Jordan Little made his second save of the day, striking out the side to keep the Eagles off the bat. The Hokies won the doubleheader and the series. They spent a rainy Saturday thinking about the possibility of another broom hoist for the series and season on Sunday.

Game 3 – Slow Fuse Explosion Men

We were blessed with plenty of weather on Sunday, but it certainly wasn’t a great day for baseball. With temperatures in the low 30s and cloudy skies, conditions felt like mid-November football. Griffin Steeg, who became a regular starter for the Hokies in Game 3, appeared on the Brighton Bump and pitched four innings. 13 A great innings of ball despite a 101 pitch effort. Stieg had an excellent performance at the collegiate level with six strikeouts, four hits, and just two earned runs. He was throwing a lot of pitches to strike out batters, which might have made pitching coaches a little nervous, but he was striking out batters. He eventually had to rest his arm, but doing so gave BC a little bit of breathing room to make up for the run differential in mid-relief Hokies Matthew Shivering. The score of 3-2 wasn’t a very comfortable lead, and Shivering was tagged with an unearned run, tying the score at three each.

Again, the baseball scoring was fickle, giving him runs instead of relief pitcher Brady Cartner, but Cartner eventually calmed down and closed out the inning without allowing an earned run. With that frame thin, the Hokies got another out and prevented the game-tying shot from crossing the plate. That might allow them to score the equalizer, but in the end it doesn’t mean much. Kiltner pitched two good innings and will give his bullpen guys some rest.

The big thing happened in the top of the seventh inning when Carson DeMartini threw a horrifying leadoff walk. As the score tied all three and the game neared its end, someone in the maroon and orange had to do something. That was Chris Cannizzaro. He didn’t waste much time and carried the third pitch of his at-bat out of the park for a two-run hit. Eddie Micheletti and Ben Watson then each issued walks, sending BC’s pitchers to the dugout. He quickly threw the ball away, forcing both Micheletti and Watson into scoring position. But it didn’t really matter because Henry Cook hit a triple to right-center field. That way, they would have crossed the plate regardless of where the base hit came from. David McCann then worked on the walk. There’s a runner on the corner, no outs, and late in the game, he pulls the pitcher to test someone who might be able to stop the blood flow. A KO was necessary because a point would be scored if there was contact. That didn’t work either. He walked Ethan Gibson to load up. He struck out Clay Grady for the first out of the inning, but then hit Christian Martin for an RBI HBP. He then threw a wild pitch over the catcher to score David McCann. With everyone moving forward, a runner on third base, and the first batter of the inning up again, Carson DeMartini hit a sacrifice fly, scoring Gibson. Cannizzaro jumped out, but sustained significant damage. Tech took a 10-3 lead with a total of seven runs in the inning, which included extra-base hits and small balls.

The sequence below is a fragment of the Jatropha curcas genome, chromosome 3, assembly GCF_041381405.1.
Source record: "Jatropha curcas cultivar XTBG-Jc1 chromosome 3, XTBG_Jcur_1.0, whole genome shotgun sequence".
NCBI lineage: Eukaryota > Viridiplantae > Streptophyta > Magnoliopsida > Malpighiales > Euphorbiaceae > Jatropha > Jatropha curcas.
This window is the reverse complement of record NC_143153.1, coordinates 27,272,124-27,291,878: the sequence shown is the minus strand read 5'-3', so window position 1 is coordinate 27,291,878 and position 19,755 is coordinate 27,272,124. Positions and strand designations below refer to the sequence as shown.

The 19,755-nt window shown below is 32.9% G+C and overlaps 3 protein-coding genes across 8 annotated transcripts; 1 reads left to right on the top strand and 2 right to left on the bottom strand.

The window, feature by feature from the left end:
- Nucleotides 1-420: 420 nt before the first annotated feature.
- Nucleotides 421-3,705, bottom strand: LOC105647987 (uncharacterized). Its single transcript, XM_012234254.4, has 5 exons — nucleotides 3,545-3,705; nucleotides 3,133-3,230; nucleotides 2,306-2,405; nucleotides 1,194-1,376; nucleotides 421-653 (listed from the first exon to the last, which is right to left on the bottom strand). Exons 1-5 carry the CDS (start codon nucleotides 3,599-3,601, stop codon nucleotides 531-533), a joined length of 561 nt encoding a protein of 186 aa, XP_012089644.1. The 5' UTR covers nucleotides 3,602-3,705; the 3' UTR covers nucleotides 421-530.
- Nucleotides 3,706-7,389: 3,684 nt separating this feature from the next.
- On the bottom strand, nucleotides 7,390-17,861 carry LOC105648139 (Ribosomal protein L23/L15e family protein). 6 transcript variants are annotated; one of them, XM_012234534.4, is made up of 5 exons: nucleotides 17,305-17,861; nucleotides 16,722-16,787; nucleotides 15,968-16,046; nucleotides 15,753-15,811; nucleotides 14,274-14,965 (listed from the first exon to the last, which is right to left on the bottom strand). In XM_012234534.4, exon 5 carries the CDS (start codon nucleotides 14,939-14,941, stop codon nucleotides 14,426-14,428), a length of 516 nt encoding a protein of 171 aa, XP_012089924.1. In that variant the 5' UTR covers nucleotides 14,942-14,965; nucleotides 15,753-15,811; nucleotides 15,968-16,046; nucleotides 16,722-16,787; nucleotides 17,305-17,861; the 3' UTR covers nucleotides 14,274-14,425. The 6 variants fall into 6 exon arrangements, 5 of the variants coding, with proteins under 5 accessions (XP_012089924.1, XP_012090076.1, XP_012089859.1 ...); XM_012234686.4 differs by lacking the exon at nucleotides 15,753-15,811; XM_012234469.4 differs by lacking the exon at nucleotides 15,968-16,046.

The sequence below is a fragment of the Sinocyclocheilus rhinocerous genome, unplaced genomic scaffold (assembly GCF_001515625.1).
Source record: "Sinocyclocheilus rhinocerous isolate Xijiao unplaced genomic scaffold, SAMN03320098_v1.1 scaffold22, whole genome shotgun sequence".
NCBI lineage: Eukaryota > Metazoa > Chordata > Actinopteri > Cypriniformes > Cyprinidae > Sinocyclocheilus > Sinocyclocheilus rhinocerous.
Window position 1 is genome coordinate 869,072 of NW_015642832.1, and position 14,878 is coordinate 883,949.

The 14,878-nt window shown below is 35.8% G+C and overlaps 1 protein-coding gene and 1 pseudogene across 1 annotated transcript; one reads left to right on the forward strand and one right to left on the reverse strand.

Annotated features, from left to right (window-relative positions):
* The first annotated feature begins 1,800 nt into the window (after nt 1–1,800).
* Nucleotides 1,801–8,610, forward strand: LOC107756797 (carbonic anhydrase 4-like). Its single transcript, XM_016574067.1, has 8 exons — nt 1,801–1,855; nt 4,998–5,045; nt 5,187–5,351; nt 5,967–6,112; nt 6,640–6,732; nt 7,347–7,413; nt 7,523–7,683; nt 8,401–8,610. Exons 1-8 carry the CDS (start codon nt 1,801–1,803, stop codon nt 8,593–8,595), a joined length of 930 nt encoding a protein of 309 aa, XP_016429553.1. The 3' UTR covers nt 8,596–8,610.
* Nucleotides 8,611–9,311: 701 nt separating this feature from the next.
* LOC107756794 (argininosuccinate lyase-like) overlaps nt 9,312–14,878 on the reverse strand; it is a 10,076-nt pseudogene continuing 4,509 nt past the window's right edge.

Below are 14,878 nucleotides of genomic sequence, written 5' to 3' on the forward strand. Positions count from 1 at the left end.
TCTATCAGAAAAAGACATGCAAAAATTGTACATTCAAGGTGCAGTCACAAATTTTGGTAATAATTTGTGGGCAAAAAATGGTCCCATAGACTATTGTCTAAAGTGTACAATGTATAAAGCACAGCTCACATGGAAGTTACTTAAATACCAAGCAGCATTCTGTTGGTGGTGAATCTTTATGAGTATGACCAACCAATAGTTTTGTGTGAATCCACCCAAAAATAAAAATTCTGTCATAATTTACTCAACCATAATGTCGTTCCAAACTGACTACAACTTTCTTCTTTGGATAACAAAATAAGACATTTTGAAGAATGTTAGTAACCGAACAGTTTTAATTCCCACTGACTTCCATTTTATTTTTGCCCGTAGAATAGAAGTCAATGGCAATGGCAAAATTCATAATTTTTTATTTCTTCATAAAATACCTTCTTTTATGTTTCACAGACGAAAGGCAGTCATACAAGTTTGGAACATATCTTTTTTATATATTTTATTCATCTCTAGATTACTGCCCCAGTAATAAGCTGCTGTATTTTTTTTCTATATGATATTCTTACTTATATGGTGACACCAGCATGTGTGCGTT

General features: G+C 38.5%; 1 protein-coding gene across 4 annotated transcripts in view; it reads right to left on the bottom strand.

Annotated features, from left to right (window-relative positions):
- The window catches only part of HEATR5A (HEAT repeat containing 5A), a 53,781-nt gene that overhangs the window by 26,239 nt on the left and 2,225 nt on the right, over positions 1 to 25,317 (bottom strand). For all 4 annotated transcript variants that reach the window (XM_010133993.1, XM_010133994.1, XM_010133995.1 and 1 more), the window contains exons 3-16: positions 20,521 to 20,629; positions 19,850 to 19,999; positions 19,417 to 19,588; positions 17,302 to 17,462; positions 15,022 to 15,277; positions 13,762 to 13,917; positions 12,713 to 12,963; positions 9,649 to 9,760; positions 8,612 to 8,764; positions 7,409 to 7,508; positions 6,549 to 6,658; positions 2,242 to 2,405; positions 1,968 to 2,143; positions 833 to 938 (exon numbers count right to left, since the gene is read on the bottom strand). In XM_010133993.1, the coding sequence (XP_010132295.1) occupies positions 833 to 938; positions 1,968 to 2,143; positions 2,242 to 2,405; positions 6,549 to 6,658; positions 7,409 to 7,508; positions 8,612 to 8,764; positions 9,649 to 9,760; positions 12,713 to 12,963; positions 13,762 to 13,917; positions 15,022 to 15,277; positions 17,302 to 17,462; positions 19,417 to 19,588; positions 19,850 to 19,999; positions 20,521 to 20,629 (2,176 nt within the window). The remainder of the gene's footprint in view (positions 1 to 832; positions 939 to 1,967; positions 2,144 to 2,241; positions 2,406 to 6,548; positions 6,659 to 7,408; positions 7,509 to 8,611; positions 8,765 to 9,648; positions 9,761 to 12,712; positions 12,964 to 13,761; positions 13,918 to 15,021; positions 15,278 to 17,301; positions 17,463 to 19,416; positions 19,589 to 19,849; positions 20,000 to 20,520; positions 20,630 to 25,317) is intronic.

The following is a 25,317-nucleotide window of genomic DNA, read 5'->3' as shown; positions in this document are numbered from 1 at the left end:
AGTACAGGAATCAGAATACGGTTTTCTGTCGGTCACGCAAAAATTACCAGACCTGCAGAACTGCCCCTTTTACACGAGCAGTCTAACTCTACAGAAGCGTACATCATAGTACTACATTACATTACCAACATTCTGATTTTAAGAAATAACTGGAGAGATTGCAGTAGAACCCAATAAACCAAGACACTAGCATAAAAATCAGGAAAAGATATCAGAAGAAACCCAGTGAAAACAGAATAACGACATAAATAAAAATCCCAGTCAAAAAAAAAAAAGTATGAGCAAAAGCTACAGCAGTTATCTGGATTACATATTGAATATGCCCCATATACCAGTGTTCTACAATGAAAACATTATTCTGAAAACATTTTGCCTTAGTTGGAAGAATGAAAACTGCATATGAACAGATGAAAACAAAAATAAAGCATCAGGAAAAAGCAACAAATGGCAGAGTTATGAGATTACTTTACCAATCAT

The rest was up to the bullpen. Tech was able to score again in the eighth inning, scoring two more runs to make it 12-3, but a two-inning rally was nearly impossible at that point. Kiltner went 3 up and 3 down in the seventh, and BC did its best to mount a rally in the eighth with Jacob Stretch. The coaching staff let Jacob play, and BC was sent to the dugout after just two hits crossed the plate. Grant Manning was sent in to close the door. Unfortunately in terms of ERA, he set up two cement mixers and the Eagles jacked two in a row with two outs. Eventually, Manning hit on something and struck out the last batter as he watched the ball go by.

Marshall came on Tuesday, March 26th and scared some people

This game was a pitching battle between committees. The Thundering Herd arrived at the stadium looking to do some serious damage. They almost did. After the Hokies scored three runs in the first inning to make it 3-1, Tech’s pitching staff settled down, and Hurd only added one run in the top of the ninth after scoring one run in the top of the first. . They were unable to close the gap by more than two points in the second inning, and the game ended with a “very baseball-like” score of 4-2. It was a great effort from both bullpen staffs, but Tech only trailed by two points.

Marshall Wynn’s Hokie Pitching

player inning hit songs Run earned run Walks strikeout wild pitch hit batter Number of pitches
player inning hit songs Run earned run Walks strikeout wild pitch hit batter Number of pitches
Bella, Jordan 3.2 Five 1 1 0 6 1 0 57
Andrew Sentlinger 0.1 1 0 0 0 1 0 0 13
Jacob Exum (W, 1-0) 2 1 0 0 0 1 0 0 30
Crowle, Preston 2 1 0 0 0 1 0 1 26
Jordan Little (S, 4) 1 2 1 1 0 1 0 1 17
total Ten 2 2 0 Ten 1 2 143

The Hokie Pitch Committee won this one on Tuesday.

Gobbler Country from Hokie Sports data

The final inning was a bit tricky for Jordan Little, but he ultimately held off Hurd’s last three batters with a grounder, a strikeout, and a flyout.

Hokies vs. Thundering Herd – March 26

team/inning 1 2 3 Four Five 6 7 8 9 R H E
team/inning 1 2 3 Four Five 6 7 8 9 R H E
marshall 1 0 0 0 0 0 0 0 1 2 Ten 0
>>Virginia Tech 3 0 0 1 0 0 0 0 X Four 6 1

The Hokies head to Huntington to do this again next Tuesday.

Gobbler Country from Hokie Sports data

So, before the Hokies went home for a little while, a broom came to them. The big ACC series against Pitt begins Thursday in time for Easter Sunday.

And a note of a wonderful event., Hokie Baseball is getting a lot of attention and rankings everywhere.We watch D1 Baseball the most, so they 13th place Hokies As of Monday’s vote.

Go Hokies!!!!

Source link

Related Articles

Leave a Reply

Your email address will not be published. Required fields are marked *

Back to top button